Howitzer, military keeps Rogers Pass safe

Members of 1st Regiment Royal Canadian Horse Artillery instruct Parks Canada Agency staff on how to position the site on the C3 Howitzer gun. Photo by SLt Melissa Kia, Public Affairs Officer, MARPAC

Members of 1st Regiment Royal Canadian Horse Artillery instruct Parks Canada Agency staff on how to position the site on the C3 Howitzer gun. Photo by SLt Melissa Kia, Public Affairs Officer, MARPAC

SLt Melissa J Kia, MARPAC PAO ~

Deep in the heart of Glacier National Park, the majestic mountains in Rogers Pass put even the loftiest skyscrapers to shame. They form a deep and impressive valley containing both the Trans-Canada Highway and the Canadian Pacific Railway corridors that connect British Columbia to the rest of Canada.

This area is also home to some of the most treacherous avalanche country in the nation, containing over 134 known avalanche pathways. 

To counter this winter threat, Parks Canada Agency (PCA) and the Canadian Armed Forces (CAF) run the avalanche control program, Operation Palaci, which first started in 1961. Operation Palaci stays true to its Latin name by taking care of Canada’s “palace” in the sky, keeping it safe for trains and winter commuters to make the leg from Golden to Revelstoke, B.C., at the western side of the Pass. 

Palaci has led the charge in the battle for winter avalanche safety for the past 56 consecutive years, making it Canada’s oldest and longest running domestic operation.

Avalanche control is serious business and is run by joint agency collaboration between the CAF and PCA. Over 4,000 vehicles and up to 40 trains crisscross Rogers Pass each day during the winter months. Keeping the Pass open amounts to billions of dollars in commercial trade annually, and road and rail closures due to an avalanche cause substantial impacts on the Canadian economy.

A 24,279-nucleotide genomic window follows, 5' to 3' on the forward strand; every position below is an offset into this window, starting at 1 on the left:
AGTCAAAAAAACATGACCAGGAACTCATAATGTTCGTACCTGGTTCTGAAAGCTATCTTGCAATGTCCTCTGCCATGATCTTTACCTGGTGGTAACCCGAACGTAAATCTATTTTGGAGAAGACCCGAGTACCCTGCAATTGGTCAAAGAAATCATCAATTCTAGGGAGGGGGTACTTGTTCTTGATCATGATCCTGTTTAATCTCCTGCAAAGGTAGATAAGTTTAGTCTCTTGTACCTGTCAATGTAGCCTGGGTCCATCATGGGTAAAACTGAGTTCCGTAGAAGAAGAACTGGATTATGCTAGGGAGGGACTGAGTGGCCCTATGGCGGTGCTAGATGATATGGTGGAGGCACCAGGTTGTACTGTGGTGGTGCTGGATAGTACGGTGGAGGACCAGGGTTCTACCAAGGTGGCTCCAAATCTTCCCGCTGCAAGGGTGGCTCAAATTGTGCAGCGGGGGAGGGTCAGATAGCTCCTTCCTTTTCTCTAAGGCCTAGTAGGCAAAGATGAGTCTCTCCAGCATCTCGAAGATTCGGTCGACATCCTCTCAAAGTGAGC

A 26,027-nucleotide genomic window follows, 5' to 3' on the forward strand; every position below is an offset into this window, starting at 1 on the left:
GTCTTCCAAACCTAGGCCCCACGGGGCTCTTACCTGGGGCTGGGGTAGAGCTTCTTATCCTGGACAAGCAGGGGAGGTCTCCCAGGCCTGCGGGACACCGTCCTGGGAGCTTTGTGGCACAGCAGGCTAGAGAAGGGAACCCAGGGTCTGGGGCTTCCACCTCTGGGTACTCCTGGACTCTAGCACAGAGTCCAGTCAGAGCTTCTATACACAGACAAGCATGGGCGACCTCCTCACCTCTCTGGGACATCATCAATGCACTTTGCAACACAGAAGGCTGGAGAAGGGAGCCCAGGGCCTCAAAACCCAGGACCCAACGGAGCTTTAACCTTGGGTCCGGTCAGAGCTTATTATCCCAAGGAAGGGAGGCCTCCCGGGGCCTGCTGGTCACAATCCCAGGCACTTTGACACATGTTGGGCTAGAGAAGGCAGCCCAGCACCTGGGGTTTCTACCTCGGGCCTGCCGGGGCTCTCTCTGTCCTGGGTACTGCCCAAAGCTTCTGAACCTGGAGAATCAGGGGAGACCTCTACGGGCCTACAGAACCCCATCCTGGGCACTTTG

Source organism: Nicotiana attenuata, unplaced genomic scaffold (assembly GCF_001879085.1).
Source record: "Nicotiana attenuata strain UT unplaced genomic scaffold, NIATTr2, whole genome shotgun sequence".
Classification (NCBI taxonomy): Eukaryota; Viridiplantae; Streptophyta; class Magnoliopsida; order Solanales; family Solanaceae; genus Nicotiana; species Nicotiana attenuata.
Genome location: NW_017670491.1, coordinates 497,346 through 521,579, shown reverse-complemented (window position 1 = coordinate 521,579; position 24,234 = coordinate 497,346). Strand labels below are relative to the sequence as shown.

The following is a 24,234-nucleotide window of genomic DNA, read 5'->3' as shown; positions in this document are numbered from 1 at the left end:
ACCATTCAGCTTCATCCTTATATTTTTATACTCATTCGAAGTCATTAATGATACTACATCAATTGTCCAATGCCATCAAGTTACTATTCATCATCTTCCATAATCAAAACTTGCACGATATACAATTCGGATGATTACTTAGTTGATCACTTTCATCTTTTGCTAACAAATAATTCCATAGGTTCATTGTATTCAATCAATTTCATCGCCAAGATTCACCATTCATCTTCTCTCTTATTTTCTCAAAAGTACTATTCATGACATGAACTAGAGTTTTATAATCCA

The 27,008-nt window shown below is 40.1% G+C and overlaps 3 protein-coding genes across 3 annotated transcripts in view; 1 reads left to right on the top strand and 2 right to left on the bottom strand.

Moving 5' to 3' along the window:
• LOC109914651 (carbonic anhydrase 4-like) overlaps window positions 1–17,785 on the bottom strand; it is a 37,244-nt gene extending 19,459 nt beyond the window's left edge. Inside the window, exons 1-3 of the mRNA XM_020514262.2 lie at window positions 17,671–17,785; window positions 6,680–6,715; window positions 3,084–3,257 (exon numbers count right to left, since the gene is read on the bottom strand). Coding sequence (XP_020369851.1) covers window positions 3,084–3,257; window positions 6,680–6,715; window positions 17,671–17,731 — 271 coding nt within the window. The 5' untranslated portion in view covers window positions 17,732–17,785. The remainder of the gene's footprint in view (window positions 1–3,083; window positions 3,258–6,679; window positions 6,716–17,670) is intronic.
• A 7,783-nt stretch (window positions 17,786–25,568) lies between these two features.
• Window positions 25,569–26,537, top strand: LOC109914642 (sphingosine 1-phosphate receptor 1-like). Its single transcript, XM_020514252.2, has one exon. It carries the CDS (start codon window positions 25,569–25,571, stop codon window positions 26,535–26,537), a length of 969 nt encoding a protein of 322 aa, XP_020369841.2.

“Operation Palaci is the largest mobile avalanche control program of its kind in North America,” says Captain Mark Hynes of Maritime Forces Pacific’s Land Operations cell. “We are extremely proud of our continuing partnership with PCA and our role in keeping Canadians safe each winter.”  

Parks Canada employees in Rogers Pass have a big role to play during Operation Palaci. They work as research specialists in snow science by measuring the snow types and levels which impact the mountains surrounding Roger’s Pass. They also play a prevention role by predicting potential hazardous slide areas within the hundreds of avalanche paths that cross the 39 kilometre stretch of the transportation corridor.

Whenever they need to prevent a big slide, PCA calls in the Royal Canadian Horse Artillery’s 105mm Howitzers. The guns are positioned on one of the 17 specialized rings that line the highway, and traffic is halted while the artillery crews go to work keeping the roads and rails safe. Shells are fired at over 300 known avalanche trigger points identified by PCA, creating smaller, controlled slides that keep the snowpack from building into a naturally occurring uncontrolled avalanche which can threaten the Pass and its users.

This year, the CAF portion of Operation Palaci will be carried out in two rotations. Both rotations will comprise 17 members from 1st Regiment, Royal Canadian Horse Artillery, based out of CFB Shilo, Manitoba, and augmented by various reserve artillery units.

For more information on Operation Palaci please visit: www.forces.gc.ca/en/operations-canada-north-america-recurring/op-palaci.page

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